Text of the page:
Wahhabism is an Islamic doctrine and religious movement founded by Muhammad ibn Abd al-Wahhab. It has been variously described as "ultraconservative", "austere", "fundamentalist", or "puritan"; the term Wahhabi is used polemically and adherents reject its use, preferring to be called Salafi or muwahhid. Claiming to emphasize the principle of tawhid, for exclusivity on monotheism, dismissing other Muslims as practising shirk, it follows the theology of Ibn Taymiyyah and the Hanbali school of jurisprudence, although Hanbali leaders renounced Abd al-Wahhab's views. Wahhabism is named after Muhammad ibn Abd al-Wahhab, he started a reform movement in the remote, sparsely populated region of Najd, advocating a purging of such widespread Sunni practices as the veneration of saints and the visiting of their tombs and shrines, that were practiced all over the Islamic world, but which he considered idolatrous impurities and innovations in Islam. He formed a pact with a local leader, Muhammad bin Saud, offering political obedience and promising that protection and propagation of the Wahhabi movement meant "power and glory" and rule of "lands and men".
The alliance between followers of ibn Abd al-Wahhab and Muhammad bin Saud's successors proved to be a durable one. The House of Saud continued to maintain its politico-religious alliance with the Wahhabi sect through the waxing and waning of its own political fortunes over the next 150 years, through to its eventual proclamation of the Kingdom of Saudi Arabia in 1932, afterwards, on into modern times. Today Ibn Abd Al-Wahhab's teachings are the official, state-sponsored form of Sunni Islam in Saudi Arabia. With the help of funding from Saudi petroleum exports, the movement underwent "explosive growth" beginning in the 1970s and now has worldwide influence; the US State Department has estimated that over the past four decades concerns in Riyadh have directed at least $10bn to select charitable foundations toward the subversion of mainstream Sunni Islam by the harsh intolerance of Wahhabism. The "boundaries" of Wahhabism have been called "difficult to pinpoint", but in contemporary usage, the terms Wahhabi and Salafi are used interchangeably, they are considered to be movements with different roots that have merged since the 1960s.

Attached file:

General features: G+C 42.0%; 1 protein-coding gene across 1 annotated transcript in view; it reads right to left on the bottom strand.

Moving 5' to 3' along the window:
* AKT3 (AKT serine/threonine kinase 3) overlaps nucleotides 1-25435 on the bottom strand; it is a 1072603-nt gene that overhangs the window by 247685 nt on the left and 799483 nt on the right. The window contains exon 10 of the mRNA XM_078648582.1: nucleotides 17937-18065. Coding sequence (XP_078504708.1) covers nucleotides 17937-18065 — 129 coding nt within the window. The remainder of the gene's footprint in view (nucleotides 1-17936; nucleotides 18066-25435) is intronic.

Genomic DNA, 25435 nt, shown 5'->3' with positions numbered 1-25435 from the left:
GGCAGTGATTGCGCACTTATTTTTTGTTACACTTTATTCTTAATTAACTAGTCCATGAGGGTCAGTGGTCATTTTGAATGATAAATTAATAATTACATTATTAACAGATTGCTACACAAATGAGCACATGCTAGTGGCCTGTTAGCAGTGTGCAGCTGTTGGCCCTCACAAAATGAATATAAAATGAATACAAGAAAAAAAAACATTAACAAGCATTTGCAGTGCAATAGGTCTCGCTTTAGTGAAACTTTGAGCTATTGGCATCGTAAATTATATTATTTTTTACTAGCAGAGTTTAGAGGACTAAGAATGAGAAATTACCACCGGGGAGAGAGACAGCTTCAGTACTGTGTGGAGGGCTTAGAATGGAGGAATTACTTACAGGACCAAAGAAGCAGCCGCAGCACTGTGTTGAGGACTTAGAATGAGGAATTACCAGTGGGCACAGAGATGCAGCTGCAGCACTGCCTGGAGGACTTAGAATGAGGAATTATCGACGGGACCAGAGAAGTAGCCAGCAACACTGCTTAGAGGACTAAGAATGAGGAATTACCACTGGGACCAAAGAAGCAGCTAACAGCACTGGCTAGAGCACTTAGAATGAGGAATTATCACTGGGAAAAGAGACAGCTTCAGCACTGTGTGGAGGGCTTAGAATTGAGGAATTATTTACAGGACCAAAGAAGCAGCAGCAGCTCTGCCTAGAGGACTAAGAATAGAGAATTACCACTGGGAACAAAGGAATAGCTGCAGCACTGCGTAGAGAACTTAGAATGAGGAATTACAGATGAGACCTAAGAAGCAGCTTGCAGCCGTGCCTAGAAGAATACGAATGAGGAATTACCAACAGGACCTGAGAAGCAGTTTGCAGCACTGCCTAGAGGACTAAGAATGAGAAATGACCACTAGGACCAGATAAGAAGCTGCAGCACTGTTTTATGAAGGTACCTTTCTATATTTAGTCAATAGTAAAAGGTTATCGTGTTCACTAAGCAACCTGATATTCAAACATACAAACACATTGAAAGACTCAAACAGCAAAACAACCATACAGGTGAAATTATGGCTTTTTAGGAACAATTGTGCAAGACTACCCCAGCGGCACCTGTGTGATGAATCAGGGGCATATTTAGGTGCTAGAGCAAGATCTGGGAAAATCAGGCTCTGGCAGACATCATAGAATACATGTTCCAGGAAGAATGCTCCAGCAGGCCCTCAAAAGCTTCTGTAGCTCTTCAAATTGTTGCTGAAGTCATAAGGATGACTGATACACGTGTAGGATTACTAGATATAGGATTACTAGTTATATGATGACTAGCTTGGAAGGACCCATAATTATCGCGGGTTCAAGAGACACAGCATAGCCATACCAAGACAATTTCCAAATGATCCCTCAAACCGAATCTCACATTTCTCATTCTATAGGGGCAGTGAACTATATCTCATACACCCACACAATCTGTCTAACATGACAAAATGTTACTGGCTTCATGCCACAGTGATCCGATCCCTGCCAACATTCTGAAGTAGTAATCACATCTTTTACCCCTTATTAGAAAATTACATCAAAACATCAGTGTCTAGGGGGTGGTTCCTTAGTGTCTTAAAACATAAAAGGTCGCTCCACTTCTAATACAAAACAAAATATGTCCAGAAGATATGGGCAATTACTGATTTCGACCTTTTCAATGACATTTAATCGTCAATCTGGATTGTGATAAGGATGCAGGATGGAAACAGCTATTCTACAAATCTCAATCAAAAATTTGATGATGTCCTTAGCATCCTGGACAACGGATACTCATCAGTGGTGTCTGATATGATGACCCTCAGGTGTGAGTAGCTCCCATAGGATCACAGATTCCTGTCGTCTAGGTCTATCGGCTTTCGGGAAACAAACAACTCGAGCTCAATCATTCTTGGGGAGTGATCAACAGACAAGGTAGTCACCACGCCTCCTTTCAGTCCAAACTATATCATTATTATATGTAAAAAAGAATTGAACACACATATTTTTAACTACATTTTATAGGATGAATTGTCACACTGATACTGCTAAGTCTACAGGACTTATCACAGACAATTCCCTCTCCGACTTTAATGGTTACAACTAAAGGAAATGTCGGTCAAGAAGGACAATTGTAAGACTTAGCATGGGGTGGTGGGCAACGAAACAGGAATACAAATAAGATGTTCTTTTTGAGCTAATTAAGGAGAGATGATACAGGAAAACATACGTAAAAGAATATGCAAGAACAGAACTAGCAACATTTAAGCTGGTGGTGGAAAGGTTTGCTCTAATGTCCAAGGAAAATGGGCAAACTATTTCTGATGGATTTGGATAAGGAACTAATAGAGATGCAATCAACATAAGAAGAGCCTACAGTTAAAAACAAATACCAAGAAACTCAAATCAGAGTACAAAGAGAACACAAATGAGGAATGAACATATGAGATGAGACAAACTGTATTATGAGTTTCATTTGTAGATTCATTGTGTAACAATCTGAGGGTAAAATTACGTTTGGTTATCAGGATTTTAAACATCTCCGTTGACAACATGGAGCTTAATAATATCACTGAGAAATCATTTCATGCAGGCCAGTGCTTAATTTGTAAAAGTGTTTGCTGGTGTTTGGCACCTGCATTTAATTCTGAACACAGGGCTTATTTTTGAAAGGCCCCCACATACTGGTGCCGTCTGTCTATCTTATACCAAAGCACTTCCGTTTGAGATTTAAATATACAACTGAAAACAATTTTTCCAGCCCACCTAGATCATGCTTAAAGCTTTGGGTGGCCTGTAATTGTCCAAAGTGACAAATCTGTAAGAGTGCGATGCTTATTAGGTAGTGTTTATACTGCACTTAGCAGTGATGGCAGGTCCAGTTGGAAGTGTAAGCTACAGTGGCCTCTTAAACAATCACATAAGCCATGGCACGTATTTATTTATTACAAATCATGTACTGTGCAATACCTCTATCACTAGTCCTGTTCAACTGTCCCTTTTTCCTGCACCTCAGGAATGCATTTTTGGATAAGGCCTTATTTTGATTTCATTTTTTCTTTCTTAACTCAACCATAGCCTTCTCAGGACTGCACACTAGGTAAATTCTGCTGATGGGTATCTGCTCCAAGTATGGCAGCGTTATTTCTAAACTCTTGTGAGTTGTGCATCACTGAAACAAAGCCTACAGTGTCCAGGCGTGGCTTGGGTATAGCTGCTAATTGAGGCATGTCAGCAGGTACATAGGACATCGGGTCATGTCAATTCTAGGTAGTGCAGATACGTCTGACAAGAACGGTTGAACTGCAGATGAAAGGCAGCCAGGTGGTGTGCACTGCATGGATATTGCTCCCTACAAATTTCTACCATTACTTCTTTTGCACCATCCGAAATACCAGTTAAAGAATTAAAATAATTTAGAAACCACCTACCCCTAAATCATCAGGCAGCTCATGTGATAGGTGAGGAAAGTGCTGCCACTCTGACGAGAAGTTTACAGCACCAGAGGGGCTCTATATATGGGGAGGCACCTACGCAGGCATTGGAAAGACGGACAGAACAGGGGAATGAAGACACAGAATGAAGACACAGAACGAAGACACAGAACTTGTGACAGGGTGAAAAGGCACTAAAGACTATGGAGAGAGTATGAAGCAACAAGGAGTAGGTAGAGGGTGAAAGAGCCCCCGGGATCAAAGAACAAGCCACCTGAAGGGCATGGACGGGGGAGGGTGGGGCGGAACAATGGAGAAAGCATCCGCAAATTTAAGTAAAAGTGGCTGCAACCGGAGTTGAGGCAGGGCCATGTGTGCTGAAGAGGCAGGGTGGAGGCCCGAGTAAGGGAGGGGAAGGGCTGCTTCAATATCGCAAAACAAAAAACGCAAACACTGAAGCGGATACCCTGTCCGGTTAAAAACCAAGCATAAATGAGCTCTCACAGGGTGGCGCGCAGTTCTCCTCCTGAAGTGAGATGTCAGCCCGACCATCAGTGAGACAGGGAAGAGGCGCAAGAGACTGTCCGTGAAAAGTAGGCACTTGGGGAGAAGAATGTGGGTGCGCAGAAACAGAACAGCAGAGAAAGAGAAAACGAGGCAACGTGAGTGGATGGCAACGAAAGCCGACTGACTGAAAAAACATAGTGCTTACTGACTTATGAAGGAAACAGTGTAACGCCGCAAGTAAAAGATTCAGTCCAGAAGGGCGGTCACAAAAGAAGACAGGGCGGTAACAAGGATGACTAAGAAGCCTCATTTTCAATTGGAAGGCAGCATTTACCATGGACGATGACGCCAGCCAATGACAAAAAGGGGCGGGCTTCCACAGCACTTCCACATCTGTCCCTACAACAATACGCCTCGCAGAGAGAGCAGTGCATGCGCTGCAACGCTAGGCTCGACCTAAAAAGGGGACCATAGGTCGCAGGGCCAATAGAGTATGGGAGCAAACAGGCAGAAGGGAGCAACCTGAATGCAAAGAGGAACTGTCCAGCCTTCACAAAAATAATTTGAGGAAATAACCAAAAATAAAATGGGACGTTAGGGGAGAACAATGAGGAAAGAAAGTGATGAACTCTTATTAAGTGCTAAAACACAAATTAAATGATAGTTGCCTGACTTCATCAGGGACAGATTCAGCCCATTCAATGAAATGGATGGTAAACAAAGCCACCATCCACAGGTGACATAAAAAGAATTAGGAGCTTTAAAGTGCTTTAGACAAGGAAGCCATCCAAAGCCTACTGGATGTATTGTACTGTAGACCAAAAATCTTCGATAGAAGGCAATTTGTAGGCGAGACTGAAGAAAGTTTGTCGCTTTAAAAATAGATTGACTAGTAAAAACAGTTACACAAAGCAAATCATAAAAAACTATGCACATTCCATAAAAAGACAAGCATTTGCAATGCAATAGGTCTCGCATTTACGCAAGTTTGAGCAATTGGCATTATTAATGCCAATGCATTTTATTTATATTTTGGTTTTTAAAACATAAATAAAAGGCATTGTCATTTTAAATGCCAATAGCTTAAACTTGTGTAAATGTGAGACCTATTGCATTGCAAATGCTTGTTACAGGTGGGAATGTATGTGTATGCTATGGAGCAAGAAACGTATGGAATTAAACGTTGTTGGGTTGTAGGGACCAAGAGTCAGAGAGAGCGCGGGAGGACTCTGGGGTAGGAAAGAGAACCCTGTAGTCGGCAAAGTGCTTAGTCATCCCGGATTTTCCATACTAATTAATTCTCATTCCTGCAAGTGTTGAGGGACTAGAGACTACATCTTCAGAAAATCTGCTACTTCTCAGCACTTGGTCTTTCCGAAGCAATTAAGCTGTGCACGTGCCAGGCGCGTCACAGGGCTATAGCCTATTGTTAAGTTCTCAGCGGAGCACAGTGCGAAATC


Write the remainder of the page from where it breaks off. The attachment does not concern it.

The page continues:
However, Wahhabism has been called "a particular orientation within Salafism", or an ultra-conservative, Saudi brand of Salafism. Estimates of the number of adherents to Wahhabism vary, with one source giving a figure of fewer than 5 million Wahhabis in the Persian Gulf region; the majority of Sunni and Shia Muslims worldwide disagree with the interpretation of Wahhabism, many Muslims denounce them as a faction or a "vile sect". Islamic scholars, including those from the Al-Azhar University denounce Wahhabism with terms such as "Satanic faith". Wahhabism has been accused of being "a source of global terrorism", inspiring the ideology of the Islamic State of Iraq and the Levant, for causing disunity in Muslim communities by labelling Muslims who disagreed with the Wahhabi definition of monotheism as apostates and justifying their killing, it has been criticized for the destruction of historic shrines of saints and other Muslim and non-Muslim buildings and artifacts. Some definitions or uses of the term Wahhabi Islam include: "a corpus of doctrines", "a set of attitudes and behavior, derived from the teachings of a severe religious reformist who lived in central Arabia in the mid-eighteenth century" "pure Islam", that does not deviate from Sharia law in any way and should be called Islam and not Wahhabism.
"a misguided creed that fosters intolerance, promotes simplistic theology, restricts Islam's capacity for adaption to diverse and shifting circumstances" "a conservative reform movement... the creed upon which the kingdom of Saudi Arabia was founded, has influenced Islamic movements worldwide" "a sect dominant in Saudi Arabia and Qatar" with footholds in "India and elsewhere", with a "steadfastly fundamentalist interpretation of Islam in the tradition of Ibn Hanbal" an "eighteenth-century reformist/revivalist movement for sociomoral reconstruction of society", "founded by Muhammad ibn Abd al-Wahhab". Originally a "literal revivification" of Islamic principles that ignored the spiritual side of Islam, that "rose on the wings of enthusiasm and longing and sank down into the lowlands of pharisaic self-righteousness" after gaining power and losing its "longing and humility" "a political trend" within Islam that "has been adopted for power-sharing purposes", but cannot be called a sect because "It has no special practices, nor special rites, no special interpretation of religion that differ from the main body of Sunni Islam" (Abdallah Al Obeid, the former dean of the Islamic University of Medina and member of the Saudi Con